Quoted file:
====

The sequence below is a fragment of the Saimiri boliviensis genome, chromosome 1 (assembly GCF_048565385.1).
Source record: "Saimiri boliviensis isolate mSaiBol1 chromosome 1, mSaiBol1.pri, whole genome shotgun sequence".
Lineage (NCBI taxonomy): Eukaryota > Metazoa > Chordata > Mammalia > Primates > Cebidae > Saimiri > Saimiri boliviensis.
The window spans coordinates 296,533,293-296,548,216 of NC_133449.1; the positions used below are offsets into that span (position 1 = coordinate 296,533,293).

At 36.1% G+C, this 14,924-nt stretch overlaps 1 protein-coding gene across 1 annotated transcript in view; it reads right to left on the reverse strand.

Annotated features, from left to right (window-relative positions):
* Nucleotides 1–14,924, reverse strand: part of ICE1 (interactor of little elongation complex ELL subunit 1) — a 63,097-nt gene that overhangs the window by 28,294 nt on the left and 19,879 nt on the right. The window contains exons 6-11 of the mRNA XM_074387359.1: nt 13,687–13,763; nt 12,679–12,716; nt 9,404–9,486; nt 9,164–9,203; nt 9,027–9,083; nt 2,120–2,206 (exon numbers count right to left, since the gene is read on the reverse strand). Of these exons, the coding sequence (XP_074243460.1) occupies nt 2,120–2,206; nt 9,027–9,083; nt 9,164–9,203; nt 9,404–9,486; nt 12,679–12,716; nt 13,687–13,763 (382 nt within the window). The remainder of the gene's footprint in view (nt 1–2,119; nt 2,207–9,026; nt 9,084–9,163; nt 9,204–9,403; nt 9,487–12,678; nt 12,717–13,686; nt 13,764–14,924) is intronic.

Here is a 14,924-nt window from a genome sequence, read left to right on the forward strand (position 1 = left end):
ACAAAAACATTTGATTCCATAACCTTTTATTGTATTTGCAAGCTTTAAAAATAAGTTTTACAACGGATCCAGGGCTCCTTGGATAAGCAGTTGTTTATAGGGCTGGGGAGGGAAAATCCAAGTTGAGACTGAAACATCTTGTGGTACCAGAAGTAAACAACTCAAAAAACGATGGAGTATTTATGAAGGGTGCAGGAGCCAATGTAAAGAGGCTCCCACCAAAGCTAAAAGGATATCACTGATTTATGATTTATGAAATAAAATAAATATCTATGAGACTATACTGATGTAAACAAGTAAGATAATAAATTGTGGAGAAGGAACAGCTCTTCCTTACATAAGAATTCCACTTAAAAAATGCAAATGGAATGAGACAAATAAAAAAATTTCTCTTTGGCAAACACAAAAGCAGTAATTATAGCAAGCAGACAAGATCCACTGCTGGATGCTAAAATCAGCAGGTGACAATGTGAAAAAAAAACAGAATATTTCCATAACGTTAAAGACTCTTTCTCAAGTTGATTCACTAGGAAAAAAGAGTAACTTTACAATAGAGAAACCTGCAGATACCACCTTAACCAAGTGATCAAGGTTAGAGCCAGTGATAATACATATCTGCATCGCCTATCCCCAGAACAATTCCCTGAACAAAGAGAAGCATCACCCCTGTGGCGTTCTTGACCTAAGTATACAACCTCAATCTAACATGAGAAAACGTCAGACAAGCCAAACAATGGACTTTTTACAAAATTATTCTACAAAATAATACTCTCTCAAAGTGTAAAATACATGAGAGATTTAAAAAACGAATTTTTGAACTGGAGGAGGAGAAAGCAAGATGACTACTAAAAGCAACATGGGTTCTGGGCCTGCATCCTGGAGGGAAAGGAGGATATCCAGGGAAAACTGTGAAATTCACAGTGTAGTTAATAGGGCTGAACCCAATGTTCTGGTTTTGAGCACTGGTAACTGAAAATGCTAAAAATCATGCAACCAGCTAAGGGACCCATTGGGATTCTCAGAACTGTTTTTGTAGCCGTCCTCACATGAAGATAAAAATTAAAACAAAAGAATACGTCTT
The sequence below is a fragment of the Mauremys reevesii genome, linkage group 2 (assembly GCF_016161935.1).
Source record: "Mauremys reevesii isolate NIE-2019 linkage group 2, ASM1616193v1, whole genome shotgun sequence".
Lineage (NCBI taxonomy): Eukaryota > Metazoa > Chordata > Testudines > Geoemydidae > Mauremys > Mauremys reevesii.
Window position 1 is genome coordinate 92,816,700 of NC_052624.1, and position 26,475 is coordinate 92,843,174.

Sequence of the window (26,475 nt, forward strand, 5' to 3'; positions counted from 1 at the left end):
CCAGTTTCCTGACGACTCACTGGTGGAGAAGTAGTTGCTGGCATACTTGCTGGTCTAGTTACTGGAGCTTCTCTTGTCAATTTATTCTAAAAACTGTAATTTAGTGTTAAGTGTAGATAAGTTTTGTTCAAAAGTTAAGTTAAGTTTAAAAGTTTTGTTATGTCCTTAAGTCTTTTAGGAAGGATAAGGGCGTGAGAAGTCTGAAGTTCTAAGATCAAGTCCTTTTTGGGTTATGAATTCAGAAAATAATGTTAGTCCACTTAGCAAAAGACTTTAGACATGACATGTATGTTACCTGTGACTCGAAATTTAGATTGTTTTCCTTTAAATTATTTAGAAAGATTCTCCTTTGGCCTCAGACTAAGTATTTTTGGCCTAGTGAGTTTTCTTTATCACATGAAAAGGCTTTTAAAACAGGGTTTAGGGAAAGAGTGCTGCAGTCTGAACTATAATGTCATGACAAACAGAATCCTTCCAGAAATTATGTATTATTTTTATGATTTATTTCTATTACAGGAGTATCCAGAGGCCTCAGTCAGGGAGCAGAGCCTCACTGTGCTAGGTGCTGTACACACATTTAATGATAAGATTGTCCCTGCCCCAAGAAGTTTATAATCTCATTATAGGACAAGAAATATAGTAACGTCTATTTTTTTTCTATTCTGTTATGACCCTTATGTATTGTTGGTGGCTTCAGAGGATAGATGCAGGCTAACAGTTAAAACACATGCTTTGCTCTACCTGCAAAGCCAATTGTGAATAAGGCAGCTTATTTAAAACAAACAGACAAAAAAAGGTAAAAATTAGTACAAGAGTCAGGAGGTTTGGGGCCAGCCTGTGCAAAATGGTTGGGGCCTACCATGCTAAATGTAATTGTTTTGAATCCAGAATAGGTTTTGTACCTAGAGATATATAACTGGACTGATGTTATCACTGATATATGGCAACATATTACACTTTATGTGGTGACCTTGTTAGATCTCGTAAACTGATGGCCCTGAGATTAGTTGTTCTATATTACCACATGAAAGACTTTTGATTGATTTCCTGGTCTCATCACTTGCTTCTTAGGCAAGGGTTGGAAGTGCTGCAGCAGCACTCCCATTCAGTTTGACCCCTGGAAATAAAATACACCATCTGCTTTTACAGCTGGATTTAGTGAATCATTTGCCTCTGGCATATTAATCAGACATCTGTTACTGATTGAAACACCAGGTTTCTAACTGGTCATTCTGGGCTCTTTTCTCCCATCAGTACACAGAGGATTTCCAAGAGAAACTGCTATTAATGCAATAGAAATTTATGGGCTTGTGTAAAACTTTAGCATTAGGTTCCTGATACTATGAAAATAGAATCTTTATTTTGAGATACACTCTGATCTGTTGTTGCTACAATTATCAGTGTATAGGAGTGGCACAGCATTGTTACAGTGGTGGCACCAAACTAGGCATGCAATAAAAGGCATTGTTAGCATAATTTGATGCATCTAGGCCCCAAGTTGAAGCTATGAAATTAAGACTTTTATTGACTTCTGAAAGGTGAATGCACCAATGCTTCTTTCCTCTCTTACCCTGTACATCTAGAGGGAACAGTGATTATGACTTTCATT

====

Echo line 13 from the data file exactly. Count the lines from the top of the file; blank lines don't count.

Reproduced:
Window position 1 is genome coordinate 92,816,700 of NC_052624.1, and position 26,475 is coordinate 92,843,174.